1. Funny how this happens. My wife and I found the same thing, but you can shake yourself from it with new goals and changes to your lifestyle. One of mine was to seriously limit television and learn a new skill every year. I take a ten day mini vacation where I focus on something I know little about to get myself to the point where my questions aren’t too stupid and then I try to get into it more deeply during the year. This has produced some crazy and delightful wanderings. The other practice that has worked for me and even feeds the new skill bit is I ‘tithe’ my time to the crazy projects of others if they think I can be helpful. This is a real serendipity generator!

  2. Ian says:

    Hi Katja
    I just wanted to say how much I enjoy reading your posts. Your blogs caught my eye when I somehow came across one in which you wrote some nice things about my native Australia ( I am there on holiday now) a few years back. I look in every few months to see what you have to say.

    I see your blog as an inspration for those who undergo life changing events. These happen to us all, but I really like the way you choose to write about yours as a kind of catharsis, along with the positive spin you put on things. On my dark days I find this attitude refreshing and a cause of optimism. The dramas you have had to endure, and your obvious thoughtfulness and decency that shine through in your writing, have me rooting for you and hoping that the intervening months have been good ones.

    I am an English teacher working in a high school with students coming to England (where I now live) from distant parts. These students have nil to minimal English and I help them try to make sense of the world around them, and help their subject teachers with strategies they can use in the classroom. It’s very rewarding. But you can be sure that your English is so good that I read your work purely for enjoyment and not with a red pen in my hand and my teacher’s hat on.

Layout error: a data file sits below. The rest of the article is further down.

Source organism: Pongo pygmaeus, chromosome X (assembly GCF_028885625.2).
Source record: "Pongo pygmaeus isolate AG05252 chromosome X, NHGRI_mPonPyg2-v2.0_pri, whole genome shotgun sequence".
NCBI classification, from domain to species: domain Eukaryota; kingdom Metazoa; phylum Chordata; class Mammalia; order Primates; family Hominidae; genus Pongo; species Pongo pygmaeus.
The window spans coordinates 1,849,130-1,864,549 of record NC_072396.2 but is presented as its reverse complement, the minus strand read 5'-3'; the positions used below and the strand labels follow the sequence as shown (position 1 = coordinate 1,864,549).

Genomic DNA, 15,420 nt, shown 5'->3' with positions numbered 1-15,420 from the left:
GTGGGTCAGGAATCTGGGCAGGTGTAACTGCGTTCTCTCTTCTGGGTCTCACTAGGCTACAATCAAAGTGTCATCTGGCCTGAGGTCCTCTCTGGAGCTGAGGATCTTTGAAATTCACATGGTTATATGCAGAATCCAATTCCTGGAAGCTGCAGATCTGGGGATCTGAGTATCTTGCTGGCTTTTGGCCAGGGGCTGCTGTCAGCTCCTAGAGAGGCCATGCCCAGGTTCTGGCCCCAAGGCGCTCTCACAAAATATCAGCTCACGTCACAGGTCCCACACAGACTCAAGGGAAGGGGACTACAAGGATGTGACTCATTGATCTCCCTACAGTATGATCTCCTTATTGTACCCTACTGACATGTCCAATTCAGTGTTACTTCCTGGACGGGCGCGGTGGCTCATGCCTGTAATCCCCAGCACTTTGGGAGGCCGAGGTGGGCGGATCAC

So I look forward to reading about your next ruminations and, as usual, hope that you have been rewarded with some personal victories along the way
    Ian.

  3. Ian says:

    Hi Katja
    I’ve been meaning to leave a note on your blog for a while. I first discovered it when you wrote about your travels in Australia, from where I originally hail. I’m glad we made a good impression on you, as Germans have on me through encounters I have had in various places around the world.

    I really enjoy reading your reflections and am inspired by the positivity you show whenever life deals you a hand that sucks. It’s interesting to know how others cope at times like these. I’ve had some myself lately. Getting lost in swimming, cycling, cinema, travelling and taking photographs are my escape. That writing works for you is cool- I have tried it but my output is not good enough for sharing. It’s kind of like my singing… the results may be dodgy but at least the process is often cathartic.

    Apart from wanting to thank you for sharing your thoughts and insights I wanted to say how impressed I am with your English. I have worked in Japan and Russia but never achieved the level of competence in their languages that you have in English. I work in schools in Manchester, UK, teaching English to refugee and immigrant children in secondary schools and helping them understand all the subjects they study. I know how difficult it is to master languages. However reading your prose was effortless. My teacher’s red pen sat by my side, redundant, throughout. I expect you’ve been using English for a long time but even so, hats off!

    Anyway, keep up the good work and don’t keep us waiting too long for your next instalment.

    • Ian says:

      Oops. I thought my first response had been lost in cyberland-hence the second-,but I see it is there, ‘awaiting moderation’. Sorry about that!

      • Ian, my apologies that you had to “await moderation” for half a year. If that didn’t scare you away, I’ll be sure to be much faster next time. Please know how much I appreciate your kind words and encouragement! I hope you enjoy the next post!